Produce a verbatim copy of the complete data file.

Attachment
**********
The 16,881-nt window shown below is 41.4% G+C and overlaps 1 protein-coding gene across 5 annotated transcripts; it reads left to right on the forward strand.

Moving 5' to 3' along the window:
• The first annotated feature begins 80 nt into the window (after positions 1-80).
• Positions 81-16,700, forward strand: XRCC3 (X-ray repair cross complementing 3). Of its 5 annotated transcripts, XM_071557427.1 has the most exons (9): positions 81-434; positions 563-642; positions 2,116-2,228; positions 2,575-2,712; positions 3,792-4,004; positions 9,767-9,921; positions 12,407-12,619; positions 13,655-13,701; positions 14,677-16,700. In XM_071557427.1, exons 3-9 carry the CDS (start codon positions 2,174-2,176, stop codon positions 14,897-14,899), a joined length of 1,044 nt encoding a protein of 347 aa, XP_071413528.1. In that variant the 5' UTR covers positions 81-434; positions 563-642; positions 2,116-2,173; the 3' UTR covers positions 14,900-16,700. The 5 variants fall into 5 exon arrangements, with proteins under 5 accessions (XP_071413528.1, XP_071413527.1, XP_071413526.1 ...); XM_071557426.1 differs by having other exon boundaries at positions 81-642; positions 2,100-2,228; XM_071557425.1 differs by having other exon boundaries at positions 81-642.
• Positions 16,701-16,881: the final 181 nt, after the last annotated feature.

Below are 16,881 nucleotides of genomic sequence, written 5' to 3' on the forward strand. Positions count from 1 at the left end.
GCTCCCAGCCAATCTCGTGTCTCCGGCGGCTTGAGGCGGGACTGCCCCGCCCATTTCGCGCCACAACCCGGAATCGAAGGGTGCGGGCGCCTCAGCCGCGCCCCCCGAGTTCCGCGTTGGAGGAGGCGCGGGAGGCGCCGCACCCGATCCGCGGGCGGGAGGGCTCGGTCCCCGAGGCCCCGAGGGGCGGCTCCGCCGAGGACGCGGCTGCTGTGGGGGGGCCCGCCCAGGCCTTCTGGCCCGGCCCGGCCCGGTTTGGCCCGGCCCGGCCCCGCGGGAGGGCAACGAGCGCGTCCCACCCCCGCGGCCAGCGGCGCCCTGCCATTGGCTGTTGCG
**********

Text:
The 16,881-nt window shown below is 41.4% G+C and overlaps 1 protein-coding gene across 5 annotated transcripts; it reads left to right on the forward strand.

Moving 5' to 3' along the window:
• The first annotated feature begins 80 nt into the window (after positions 1-80).
• Positions 81-16,700, forward strand: XRCC3 (X-ray repair cross complementing 3). Of its 5 annotated transcripts, XM_071557427.1 has the most exons (9): positions 81-434; positions 563-642; positions 2,116-2,228; positions 2,575-2,712; positions 3,792-4,004; positions 9,767-9,921; positions 12,407-12,619; positions 13,655-13,701; positions 14,677-16,700. In XM_071557427.1, exons 3-9 carry the CDS (start codon positions 2,174-2,176, stop codon positions 14,897-14,899), a joined length of 1,044 nt encoding a protein of 347 aa, XP_071413528.1. In that variant the 5' UTR covers positions 81-434; positions 563-642; positions 2,116-2,173; the 3' UTR covers positions 14,900-16,700. The 5 variants fall into 5 exon arrangements, with proteins under 5 accessions (XP_071413528.1, XP_071413527.1, XP_071413526.1 ...); XM_071557426.1 differs by having other exon boundaries at positions 81-642; positions 2,100-2,228; XM_071557425.1 differs by having other exon boundaries at positions 81-642.
• Positions 16,701-16,881: the final 181 nt, after the last annotated feature.

Below are 16,881 nucleotides of genomic sequence, written 5' to 3' on the forward strand. Positions count from 1 at the left end.
GCTCCCAGCCAATCTCGTGTCTCCGGCGGCTTGAGGCGGGACTGCCCCGCCCATTTCGCGCCACAACCCGGAATCGAAGGGTGCGGGCGCCTCAGCCGCGCCCCCCGAGTTCCGCGTTGGAGGAGGCGCGGGAGGCGCCGCACCCGATCCGCGGGCGGGAGGGCTCGGTCCCCGAGGCCCCGAGGGGCGGCTCCGCCGAGGACGCGGCTGCTGTGGGGGGGCCCGCCCAGGCCTTCTGGCCCGGCCCGGCCCGGTTTGGCCCGGCCCGGCCCCGCGGGAGGGCAACGAGCGCGTCCCACCCCCGCGGCCAGCGGCGCCCTGCCATTGGCTGTTGCG